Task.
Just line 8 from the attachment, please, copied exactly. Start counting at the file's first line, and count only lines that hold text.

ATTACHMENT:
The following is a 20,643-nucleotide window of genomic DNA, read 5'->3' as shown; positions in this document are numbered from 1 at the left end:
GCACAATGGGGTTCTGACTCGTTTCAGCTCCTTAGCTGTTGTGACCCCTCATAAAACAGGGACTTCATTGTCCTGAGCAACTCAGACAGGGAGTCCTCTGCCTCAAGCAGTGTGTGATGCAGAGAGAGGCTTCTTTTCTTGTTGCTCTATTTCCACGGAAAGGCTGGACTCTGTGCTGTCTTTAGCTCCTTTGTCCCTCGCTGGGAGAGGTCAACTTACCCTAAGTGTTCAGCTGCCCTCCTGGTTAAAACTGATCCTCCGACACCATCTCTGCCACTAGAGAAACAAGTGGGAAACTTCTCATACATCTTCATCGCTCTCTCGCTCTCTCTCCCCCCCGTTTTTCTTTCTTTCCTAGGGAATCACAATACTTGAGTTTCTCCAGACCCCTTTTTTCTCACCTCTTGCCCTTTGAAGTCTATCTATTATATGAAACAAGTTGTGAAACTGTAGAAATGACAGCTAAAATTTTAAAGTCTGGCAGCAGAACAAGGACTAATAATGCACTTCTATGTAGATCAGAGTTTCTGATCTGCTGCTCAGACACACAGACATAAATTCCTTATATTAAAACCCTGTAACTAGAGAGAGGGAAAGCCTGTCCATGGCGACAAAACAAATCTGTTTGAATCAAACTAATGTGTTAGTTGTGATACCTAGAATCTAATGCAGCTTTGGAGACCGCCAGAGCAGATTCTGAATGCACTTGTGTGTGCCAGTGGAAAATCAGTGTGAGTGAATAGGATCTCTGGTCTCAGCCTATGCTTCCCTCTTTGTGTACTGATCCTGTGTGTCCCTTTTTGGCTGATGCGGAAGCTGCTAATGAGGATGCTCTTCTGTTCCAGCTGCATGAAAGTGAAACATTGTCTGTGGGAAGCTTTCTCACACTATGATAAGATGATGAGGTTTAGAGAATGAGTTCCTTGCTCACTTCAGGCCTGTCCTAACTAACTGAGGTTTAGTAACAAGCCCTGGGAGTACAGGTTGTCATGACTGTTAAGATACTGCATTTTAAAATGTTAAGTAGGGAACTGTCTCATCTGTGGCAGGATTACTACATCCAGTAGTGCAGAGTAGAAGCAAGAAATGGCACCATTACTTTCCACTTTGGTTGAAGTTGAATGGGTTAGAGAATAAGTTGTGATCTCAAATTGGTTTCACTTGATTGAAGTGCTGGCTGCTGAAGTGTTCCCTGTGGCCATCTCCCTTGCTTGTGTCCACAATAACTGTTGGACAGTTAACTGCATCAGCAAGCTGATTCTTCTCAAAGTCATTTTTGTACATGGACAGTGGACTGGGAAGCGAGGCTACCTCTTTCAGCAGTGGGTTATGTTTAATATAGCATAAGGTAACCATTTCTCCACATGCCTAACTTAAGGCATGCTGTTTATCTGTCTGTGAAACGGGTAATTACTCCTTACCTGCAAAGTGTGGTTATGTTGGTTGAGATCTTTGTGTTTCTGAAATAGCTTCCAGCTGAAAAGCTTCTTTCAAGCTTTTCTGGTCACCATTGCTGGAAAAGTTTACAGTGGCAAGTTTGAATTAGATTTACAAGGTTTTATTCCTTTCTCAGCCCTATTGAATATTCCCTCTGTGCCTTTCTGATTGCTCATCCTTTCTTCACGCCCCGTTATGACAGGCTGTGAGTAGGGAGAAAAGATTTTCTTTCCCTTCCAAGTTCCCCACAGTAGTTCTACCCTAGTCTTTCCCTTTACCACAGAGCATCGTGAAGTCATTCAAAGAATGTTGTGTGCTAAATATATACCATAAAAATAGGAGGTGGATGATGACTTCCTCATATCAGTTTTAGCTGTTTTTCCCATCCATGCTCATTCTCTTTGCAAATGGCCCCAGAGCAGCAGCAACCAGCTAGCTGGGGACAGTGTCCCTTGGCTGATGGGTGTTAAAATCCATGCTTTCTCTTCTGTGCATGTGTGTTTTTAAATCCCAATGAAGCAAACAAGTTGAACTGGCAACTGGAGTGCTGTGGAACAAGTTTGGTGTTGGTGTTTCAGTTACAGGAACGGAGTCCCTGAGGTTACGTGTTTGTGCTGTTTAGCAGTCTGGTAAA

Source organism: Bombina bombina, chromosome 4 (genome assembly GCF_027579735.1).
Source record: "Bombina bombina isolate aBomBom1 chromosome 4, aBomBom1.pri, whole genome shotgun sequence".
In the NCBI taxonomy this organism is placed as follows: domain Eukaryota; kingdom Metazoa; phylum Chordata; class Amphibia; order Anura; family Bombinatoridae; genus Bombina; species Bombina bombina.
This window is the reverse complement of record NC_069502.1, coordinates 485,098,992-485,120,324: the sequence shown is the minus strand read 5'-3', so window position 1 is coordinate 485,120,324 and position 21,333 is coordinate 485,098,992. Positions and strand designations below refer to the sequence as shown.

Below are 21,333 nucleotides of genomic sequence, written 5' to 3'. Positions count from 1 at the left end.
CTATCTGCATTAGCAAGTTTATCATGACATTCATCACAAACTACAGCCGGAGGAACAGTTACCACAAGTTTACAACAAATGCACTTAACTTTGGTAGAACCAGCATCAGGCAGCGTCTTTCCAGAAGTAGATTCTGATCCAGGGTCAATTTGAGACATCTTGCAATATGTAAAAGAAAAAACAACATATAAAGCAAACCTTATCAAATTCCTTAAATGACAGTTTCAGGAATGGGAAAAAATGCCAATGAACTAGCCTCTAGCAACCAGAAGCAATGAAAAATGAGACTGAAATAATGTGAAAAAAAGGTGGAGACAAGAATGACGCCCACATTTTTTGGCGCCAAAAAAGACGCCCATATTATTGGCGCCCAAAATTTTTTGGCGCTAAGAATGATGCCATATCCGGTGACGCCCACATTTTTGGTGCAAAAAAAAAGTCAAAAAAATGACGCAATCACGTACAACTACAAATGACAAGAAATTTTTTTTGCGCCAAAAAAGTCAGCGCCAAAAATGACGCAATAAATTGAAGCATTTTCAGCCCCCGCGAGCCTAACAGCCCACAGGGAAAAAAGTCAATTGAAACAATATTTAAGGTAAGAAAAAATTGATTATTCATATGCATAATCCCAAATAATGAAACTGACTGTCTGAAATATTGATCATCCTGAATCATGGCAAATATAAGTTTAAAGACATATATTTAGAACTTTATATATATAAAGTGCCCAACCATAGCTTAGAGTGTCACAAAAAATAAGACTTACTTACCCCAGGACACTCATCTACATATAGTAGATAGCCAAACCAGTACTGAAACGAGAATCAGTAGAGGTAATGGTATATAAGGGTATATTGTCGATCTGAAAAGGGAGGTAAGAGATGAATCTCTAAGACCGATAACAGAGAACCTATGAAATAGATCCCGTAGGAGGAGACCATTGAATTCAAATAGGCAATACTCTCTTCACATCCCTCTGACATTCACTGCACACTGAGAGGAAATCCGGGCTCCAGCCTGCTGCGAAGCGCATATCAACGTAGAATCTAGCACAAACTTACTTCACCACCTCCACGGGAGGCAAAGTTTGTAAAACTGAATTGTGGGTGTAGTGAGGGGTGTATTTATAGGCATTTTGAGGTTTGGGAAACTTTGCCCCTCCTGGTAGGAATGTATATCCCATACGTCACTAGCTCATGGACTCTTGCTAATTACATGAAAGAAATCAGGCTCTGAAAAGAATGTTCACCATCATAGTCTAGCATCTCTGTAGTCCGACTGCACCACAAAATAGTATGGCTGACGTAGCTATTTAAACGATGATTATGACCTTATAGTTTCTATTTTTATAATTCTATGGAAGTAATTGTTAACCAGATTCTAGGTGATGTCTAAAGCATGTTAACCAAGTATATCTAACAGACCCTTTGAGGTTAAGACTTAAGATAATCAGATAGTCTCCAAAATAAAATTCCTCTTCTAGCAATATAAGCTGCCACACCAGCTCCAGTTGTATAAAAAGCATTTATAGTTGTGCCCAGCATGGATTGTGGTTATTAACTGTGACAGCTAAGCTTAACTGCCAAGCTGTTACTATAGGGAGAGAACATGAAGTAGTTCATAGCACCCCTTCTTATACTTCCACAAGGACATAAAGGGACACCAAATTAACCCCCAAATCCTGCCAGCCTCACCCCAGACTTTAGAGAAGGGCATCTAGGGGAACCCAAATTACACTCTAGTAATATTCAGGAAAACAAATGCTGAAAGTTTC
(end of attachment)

CTATCTGCATTAGCAAGTTTATCATGACATTCATCACAAACTACAGCCGGAGGAACAGTTACCACAAGTTTACAACAAATGCACTTAACTTTGGTAGAACCAGCATCAGGCAGCGTCTTTCCAGAAGTAGATTCTGATCCAGGGTCAATTTGAGACATCTTGCAATATGTAAAAGAAAAAACAACATATAAAGCAAACCTTATCAAATTCCTTAAATGACAGTTTCAGGAATGGGAAAAAATGCCAATGAACTAGCCTCTAGCAACCAGAAGCAATGAAAAATGAGACTGAAATAATGTGAAAAAAAGGTGGAGACAAGAATGACGCCCACATTTTTTGGCGCCAAAAAAGACGCCCATATTATTGGCGCCCAAAATTTTTTGGCGCTAAGAATGATGCCATATCCGGTGACGCCCACATTTTTGGTGCAAAAAAAAAGTCAAAAAAATGACGCAATCACGTACAACTACAAATGACAAGAAATTTTTTTTGCGCCAAAAAAGTCAGCGCCAAAAATGACGCAATAAATTGAAGCATTTTCAGCCCCCGCGAGCCTAACAGCCCACAGGGAAAAAAGTCAATTGAAACAATATTTAAGGTAAGAAAAAATTGATTATTCATATGCATAATCCCAAATAATGAAACTGACTGTCTGAAATATTGATCATCCTGAATCATGGCAAATATAAGTTTAAAGACATATATTTAGAACTTTATATATATAAAGTGCCCAACCATAGCTTAGAGTGTCACAAAAAATAAGACTTACTTACCCCAGGACACTCATCTACATATAGTAGATAGCCAAACCAGTACTGAAACGAGAATCAGTAGAGGTAATGGTATATAAGGGTATATTGTCGATCTGAAAAGGGAGGTAAGAGATGAATCTCTAAGACCGATAACAGAGAACCTATGAAATAGATCCCGTAGGAGGAGACCATTGAATTCAAATAGGCAATACTCTCTTCACATCCCTCTGACATTCACTGCACACTGAGAGGAAATCCGGGCTCCAGCCTGCTGCGAAGCGCATATCAACGTAGAATCTAGCACAAACTTACTTCACCACCTCCACGGGAGGCAAAGTTTGTAAAACTGAATTGTGGGTGTAGTGAGGGGTGTATTTATAGGCATTTTGAGGTTTGGGAAACTTTGCCCCTCCTGGTAGGAATGTATATCCCATACGTCACTAGCTCATGGACTCTTGCTAATTACATGAAAGAAATCAGGCTCTGAAAAGAATGTTCACCATCATAGTCTAGCATCTCTGTAGTCCGACTGCACCACAAAATAGTATGGCTGACGTAGCTATTTAAACGATGATTATGACCTTATAGTTTCTATTTTTATAATTCTATGGAAGTAATTGTTAACCAGATTCTAGGTGATGTCTAAAGCATGTTAACCAAGTATATCTAACAGACCCTTTGAGGTTAAGACTTAAGATAATCAGATAGTCTCCAAAATAAAATTCCTCTTCTAGCAATATAAGCTGCCACACCAGCTCCAGTTGTATAAAAAGCATTTATAGTTGTGCCCAGCATGGATTGTGGTTATTAACTGTGACAGCTAAGCTTAACTGCCAAGCTGTTACTATAGGGAGAGAACATGAAGTAGTTCATAGCACCCCTTCTTATACTTCCACAAGGACATAAAGGGACACCAAATTAACCCCCAAATCCTGCCAGCCTCACCCCAGACTTTAGAGAAGGGCATCTAGGGGAACCCAAATTACACTCTAGTAATATTCAGGAAAACAAATGCTGAAAGTTTC